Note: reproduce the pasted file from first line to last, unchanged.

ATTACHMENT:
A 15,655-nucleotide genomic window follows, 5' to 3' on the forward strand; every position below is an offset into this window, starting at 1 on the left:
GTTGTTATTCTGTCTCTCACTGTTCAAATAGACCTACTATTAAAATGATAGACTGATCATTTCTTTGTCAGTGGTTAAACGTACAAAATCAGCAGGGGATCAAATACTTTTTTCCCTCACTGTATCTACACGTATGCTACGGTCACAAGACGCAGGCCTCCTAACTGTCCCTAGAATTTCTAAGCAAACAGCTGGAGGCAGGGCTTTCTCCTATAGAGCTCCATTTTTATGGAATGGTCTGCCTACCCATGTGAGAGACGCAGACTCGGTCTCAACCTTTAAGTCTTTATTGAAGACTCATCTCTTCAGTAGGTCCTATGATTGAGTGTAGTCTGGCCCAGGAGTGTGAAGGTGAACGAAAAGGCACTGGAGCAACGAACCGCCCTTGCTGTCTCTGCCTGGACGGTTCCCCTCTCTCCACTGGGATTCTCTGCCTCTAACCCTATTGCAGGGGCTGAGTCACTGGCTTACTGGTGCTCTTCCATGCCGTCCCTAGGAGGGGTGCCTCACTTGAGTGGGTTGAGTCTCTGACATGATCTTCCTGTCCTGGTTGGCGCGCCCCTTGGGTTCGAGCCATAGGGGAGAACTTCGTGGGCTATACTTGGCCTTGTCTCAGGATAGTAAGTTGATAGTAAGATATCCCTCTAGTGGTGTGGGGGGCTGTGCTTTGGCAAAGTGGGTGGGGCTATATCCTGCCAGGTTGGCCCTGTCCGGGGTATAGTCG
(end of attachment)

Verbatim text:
A 15,655-nucleotide genomic window follows, 5' to 3' on the forward strand; every position below is an offset into this window, starting at 1 on the left:
GTTGTTATTCTGTCTCTCACTGTTCAAATAGACCTACTATTAAAATGATAGACTGATCATTTCTTTGTCAGTGGTTAAACGTACAAAATCAGCAGGGGATCAAATACTTTTTTCCCTCACTGTATCTACACGTATGCTACGGTCACAAGACGCAGGCCTCCTAACTGTCCCTAGAATTTCTAAGCAAACAGCTGGAGGCAGGGCTTTCTCCTATAGAGCTCCATTTTTATGGAATGGTCTGCCTACCCATGTGAGAGACGCAGACTCGGTCTCAACCTTTAAGTCTTTATTGAAGACTCATCTCTTCAGTAGGTCCTATGATTGAGTGTAGTCTGGCCCAGGAGTGTGAAGGTGAACGAAAAGGCACTGGAGCAACGAACCGCCCTTGCTGTCTCTGCCTGGACGGTTCCCCTCTCTCCACTGGGATTCTCTGCCTCTAACCCTATTGCAGGGGCTGAGTCACTGGCTTACTGGTGCTCTTCCATGCCGTCCCTAGGAGGGGTGCCTCACTTGAGTGGGTTGAGTCTCTGACATGATCTTCCTGTCCTGGTTGGCGCGCCCCTTGGGTTCGAGCCATAGGGGAGAACTTCGTGGGCTATACTTGGCCTTGTCTCAGGATAGTAAGTTGATAGTAAGATATCCCTCTAGTGGTGTGGGGGGCTGTGCTTTGGCAAAGTGGGTGGGGCTATATCCTGCCAGGTTGGCCCTGTCCGGGGTATAGTCG